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Chris Ramseyer is a Contributing Editor for Tom's Hardware, covering Storage. Follow him on Twitter and Facebook.

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  • jimmysmitty
    Man I remember when Plextor was the name when it came to CD burners. You wanted a great burner? You got a Plextor.

    How times have changed....
    Reply
  • g-unit1111
    17039348 said:
    Man I remember when Plextor was the name when it came to CD burners. You wanted a great burner? You got a Plextor.

    How times have changed....

    Yeah I still have my B940 that I use for backups and as long as that still works I will continue to use it.
    Reply
  • Quixit
    Man I remember when Plextor was the name when it came to CD burners. You wanted a great burner? You got a Plextor.

    How times have changed....

    They have to sell something, not much money in burners these days.
    Reply
  • CRamseyer
    When Plextor handed over burner manufacturing to LiteOn things went down hill. You could buy the same model with LiteOn branding and flash it to the Plextor firmware and same a few dollars. I still have all of my Plextor hardware going back to the old SCSI 50-pin units.

    Remember bit to bit copying that would write the copy protection to the new media?
    Reply
  • jimmysmitty
    Quixit, I get that. It is just me reminiscing about the good ol days.

    17039993 said:
    When Plextor handed over burner manufacturing to LiteOn things went down hill. You could buy the same model with LiteOn branding and flash it to the Plextor firmware and same a few dollars. I still have all of my Plextor hardware going back to the old SCSI 50-pin units.

    Remember bit to bit copying that would write the copy protection to the new media?

    I do. Was one of the things that made Plextor great, as well as their very fast burning speeds. They were able to burn more reliably at higher speeds than the competition which is what made them truly great.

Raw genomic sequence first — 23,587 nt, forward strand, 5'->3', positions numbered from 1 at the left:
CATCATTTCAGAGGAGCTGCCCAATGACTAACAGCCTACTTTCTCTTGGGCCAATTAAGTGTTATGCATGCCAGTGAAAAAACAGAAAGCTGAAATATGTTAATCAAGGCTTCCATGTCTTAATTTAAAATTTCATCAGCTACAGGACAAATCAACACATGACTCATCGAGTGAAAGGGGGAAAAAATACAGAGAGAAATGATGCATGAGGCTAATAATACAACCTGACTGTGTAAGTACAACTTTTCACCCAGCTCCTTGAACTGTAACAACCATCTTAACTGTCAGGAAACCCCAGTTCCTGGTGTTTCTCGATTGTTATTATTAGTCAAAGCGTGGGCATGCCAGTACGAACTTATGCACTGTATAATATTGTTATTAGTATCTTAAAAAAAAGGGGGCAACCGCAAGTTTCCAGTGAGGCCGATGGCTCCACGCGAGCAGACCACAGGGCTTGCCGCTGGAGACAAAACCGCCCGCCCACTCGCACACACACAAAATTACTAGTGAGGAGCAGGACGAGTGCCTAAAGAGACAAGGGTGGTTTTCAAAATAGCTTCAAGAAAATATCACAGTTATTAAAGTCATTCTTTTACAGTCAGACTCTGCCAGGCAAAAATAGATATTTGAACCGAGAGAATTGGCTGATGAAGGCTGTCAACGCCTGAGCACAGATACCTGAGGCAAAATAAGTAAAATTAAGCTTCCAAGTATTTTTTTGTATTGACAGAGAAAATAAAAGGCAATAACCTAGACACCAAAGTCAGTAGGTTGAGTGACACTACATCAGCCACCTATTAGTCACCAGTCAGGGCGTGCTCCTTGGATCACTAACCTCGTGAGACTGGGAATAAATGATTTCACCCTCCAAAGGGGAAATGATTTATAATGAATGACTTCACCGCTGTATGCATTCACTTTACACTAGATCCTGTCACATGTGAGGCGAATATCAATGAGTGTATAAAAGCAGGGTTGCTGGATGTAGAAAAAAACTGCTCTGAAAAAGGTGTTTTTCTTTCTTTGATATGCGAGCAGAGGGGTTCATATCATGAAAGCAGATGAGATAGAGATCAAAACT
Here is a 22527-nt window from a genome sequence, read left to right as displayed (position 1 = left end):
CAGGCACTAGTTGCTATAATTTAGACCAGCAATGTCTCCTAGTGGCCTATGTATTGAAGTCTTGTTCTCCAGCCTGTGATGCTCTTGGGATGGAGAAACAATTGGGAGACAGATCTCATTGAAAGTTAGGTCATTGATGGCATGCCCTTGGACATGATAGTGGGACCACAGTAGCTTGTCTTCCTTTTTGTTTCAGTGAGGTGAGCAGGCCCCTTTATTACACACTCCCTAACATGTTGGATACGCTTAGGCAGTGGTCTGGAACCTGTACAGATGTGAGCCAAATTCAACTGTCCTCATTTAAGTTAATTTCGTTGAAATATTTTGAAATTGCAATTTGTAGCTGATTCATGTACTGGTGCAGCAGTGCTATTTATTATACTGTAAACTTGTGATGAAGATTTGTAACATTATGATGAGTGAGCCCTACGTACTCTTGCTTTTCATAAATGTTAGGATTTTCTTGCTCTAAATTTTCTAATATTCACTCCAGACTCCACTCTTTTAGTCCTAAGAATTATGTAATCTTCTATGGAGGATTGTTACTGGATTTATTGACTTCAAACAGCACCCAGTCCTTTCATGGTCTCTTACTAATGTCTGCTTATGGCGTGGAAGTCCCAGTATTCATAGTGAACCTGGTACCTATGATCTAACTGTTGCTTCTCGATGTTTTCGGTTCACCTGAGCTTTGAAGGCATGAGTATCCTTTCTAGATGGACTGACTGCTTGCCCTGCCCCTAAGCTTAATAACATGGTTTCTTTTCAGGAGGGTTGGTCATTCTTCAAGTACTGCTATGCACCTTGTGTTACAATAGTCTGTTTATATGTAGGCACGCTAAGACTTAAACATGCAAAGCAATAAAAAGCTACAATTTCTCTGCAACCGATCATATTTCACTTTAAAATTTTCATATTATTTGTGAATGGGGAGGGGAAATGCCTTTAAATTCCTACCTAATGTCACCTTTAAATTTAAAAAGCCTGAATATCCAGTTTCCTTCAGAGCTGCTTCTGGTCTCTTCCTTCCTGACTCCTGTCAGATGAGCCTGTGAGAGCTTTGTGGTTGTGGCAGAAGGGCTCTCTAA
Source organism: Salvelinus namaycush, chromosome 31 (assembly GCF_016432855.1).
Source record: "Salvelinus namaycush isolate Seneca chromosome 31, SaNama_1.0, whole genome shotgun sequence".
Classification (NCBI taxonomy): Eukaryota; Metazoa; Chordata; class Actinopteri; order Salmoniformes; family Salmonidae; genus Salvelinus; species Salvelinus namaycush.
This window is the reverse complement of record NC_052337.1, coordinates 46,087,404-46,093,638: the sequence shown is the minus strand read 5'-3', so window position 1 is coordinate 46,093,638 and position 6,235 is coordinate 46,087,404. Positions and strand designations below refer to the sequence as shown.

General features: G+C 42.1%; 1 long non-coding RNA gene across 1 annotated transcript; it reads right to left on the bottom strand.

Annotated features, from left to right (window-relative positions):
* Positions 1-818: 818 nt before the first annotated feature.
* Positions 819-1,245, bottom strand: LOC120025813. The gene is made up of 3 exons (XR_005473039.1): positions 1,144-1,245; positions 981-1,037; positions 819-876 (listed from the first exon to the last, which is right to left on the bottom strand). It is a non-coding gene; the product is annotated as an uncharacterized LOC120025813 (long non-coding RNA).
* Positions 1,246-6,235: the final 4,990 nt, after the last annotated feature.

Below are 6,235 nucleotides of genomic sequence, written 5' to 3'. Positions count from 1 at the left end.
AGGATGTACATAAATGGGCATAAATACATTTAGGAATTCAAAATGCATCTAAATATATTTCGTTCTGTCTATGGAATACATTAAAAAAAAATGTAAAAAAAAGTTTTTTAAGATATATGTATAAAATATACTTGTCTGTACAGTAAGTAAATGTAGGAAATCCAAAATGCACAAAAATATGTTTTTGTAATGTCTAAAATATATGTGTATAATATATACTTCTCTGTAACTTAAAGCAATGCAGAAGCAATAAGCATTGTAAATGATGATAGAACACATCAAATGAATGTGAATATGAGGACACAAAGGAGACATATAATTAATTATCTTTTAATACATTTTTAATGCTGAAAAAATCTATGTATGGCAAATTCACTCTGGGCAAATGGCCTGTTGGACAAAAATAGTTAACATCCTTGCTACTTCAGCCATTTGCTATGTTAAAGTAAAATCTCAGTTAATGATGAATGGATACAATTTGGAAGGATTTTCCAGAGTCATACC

It is too bad that their new field is not the same, I would buy a Samsung Evo or Intel SSD over this any day.
    Reply
  • qlum
    We use quite a decent amount of them at work as the 120gb ones are quite cheap and at their price you otherwise only get old low end models you generally don't want.
    Reply
  • kalmquist
    I agree that the M6V is too expensive. (As I write this, the 256GB model is $97 on Amazon.). The 240GB Sandisk Extreme Pro, which outperforms most other SATA SSD's at high queue depths and has a 10 year warranty, is now $95 on several sites (including Amazon). The 256GB Mushkin Reactor, which uses the same controller as the M6V, is selling for $80 on Newegg, and that's high because the 250GB Samsung 850 EVO is selling for $78.
    Reply
  • Nintendork
    For consumer grade use, high queu depths means nothing, most the use as an OS-gaming drive revolves around QD 1-4.

    The 850EVOs offer twice the total written capacity (and it can be more than that).
    Reply
  • TbsToy
    Oh boy, another questionable sata SSD to chase around:)!
    Walt Prill
    Reply
  • mapesdhs
    Yet another pointlessly expensive lesser grade SSD. The 256GB M6V is 81 UKP here, whereas the 850 EVO 250GB is less than 60. Why on earth would anyone buy an M6V?

    Ian.

    Reply